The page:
Being separated by their friends is the most painful aspect for teenagers. Feeling isolated and not belonging is very common at least in the first months and most of the children will need approximately a year to “function” in the new life.

It is essential to provide children with a stable background at home, to give them constant emotional stability and help them to understand and appreciate the cultural differences! 

 

3) Learn the other languages!

Non-English speaking families usually do this naturally. They learn the local language and improve their English when living abroad as this is often required to work and live in another country.

Enrolling your children in local schools can be the only option if you live in rural areas or count staying longer. Please be aware that it takes some time to adjust to the new language and school culture! Make sure teachers allow your children to talk about previous experiences, shares pictures and stories about the places they have lived and, in the best case, have buddies who help them adjust easier in the new setting. 

Many schools assess children’s language right at the beginning, which is not always beneficial for the children’s adjustment as it often puts them in the wrong “group” and labels them – once again – as “not enough”…  

Ask if the new school has a solid transition program at hand!

Get in touch with me if you have any question or issue regarding this.

Also, it is better that before your move, you and your child learn at least the basics of the country’s language and culture!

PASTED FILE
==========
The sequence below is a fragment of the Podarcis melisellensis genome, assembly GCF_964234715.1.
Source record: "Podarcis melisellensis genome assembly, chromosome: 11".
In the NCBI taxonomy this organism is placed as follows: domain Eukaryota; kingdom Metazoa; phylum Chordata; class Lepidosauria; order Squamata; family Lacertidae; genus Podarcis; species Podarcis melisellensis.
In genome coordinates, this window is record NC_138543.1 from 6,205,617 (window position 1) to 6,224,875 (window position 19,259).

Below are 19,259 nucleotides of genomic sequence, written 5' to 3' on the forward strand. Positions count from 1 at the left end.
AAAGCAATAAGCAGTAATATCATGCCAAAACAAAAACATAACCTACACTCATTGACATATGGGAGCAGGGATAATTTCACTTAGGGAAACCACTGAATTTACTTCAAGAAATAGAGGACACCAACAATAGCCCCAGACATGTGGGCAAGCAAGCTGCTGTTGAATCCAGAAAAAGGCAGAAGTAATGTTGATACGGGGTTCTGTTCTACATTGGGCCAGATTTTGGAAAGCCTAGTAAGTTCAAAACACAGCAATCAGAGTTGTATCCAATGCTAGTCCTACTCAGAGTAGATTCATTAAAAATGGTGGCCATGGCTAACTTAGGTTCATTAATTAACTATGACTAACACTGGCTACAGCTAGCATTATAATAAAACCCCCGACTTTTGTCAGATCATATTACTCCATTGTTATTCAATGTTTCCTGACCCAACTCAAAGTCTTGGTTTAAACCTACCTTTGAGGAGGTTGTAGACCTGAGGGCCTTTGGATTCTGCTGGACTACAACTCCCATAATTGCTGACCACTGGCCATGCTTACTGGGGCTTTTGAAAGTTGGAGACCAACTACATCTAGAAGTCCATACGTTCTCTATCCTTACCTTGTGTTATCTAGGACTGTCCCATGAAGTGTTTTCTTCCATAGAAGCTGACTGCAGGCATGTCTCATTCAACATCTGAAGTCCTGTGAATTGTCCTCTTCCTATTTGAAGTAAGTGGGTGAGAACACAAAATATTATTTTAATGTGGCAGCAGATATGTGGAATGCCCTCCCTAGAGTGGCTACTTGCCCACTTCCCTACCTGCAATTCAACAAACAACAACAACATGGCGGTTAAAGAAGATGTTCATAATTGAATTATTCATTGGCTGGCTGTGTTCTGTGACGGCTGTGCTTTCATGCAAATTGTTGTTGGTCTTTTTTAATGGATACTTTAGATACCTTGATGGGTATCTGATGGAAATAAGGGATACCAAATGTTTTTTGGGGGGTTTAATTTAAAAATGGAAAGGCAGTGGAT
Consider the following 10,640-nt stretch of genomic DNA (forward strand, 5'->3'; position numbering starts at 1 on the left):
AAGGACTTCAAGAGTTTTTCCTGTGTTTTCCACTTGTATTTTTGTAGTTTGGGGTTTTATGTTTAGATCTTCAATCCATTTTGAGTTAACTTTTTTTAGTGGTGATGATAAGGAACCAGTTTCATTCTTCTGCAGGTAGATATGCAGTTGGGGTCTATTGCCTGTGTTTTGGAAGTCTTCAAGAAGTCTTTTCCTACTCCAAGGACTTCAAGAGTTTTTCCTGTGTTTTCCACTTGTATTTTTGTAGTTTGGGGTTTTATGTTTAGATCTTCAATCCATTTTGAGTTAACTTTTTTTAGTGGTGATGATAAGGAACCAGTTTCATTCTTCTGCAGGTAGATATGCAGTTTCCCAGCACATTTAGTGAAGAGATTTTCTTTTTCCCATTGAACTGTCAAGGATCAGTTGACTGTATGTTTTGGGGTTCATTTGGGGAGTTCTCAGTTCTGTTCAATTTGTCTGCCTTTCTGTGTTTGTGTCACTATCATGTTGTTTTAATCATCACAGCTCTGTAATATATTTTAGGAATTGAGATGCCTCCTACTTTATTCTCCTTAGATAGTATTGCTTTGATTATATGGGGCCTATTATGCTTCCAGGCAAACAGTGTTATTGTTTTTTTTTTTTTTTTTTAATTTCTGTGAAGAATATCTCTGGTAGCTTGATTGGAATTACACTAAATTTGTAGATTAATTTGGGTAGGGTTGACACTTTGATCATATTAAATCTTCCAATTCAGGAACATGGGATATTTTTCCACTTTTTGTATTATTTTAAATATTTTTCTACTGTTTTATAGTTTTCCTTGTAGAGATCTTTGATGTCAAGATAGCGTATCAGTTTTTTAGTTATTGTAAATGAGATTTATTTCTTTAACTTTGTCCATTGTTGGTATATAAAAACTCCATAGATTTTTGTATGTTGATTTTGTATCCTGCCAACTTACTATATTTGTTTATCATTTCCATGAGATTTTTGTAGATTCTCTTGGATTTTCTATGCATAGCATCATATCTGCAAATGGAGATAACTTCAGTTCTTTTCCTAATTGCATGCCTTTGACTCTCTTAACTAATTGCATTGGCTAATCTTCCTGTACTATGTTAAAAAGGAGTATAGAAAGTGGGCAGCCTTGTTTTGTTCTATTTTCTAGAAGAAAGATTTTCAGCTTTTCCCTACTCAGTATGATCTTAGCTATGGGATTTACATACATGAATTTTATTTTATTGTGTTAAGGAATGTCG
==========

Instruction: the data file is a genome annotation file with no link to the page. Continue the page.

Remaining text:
– If you are moving to The Hague, have a look at my ENJOY your life in The Hague program. I also offer cultural trainings for individuals and families designed for internationals who want to adjust easier and quicker to the new placesa.

 

4) Adapt and gain self-confidence

Adapting to the local culture means not only learning the local language and understanding the local culture, but also getting in contact with locals.

Your children will adapt much easier if they see you doing the same.

Try not to stay in the “international or expat bubble” for too long! I have seen families stuck in that bubble for many years, never really adapting and never really enjoying their life in the other country to the fullest!

The inter-cultural awareness and acceptance will give your children much better chances of succeeding in their studies and career. Navigating in different countries and cultural settings will boost their self-confidence!

Raising children abroad requires constant support and dedication from the parents! Like other Third Culture Kids – and Third Culture Adults or Adult Third Culture Kids! – they will build up their own cultural identity.

 

In my in person and online workshops on International Life I focus on all the important aspects to consider when moving abroad and living abroad with children!

– Please contact me if you want me to hold a workshop in your area or if you would like to be informed about my next online workshops.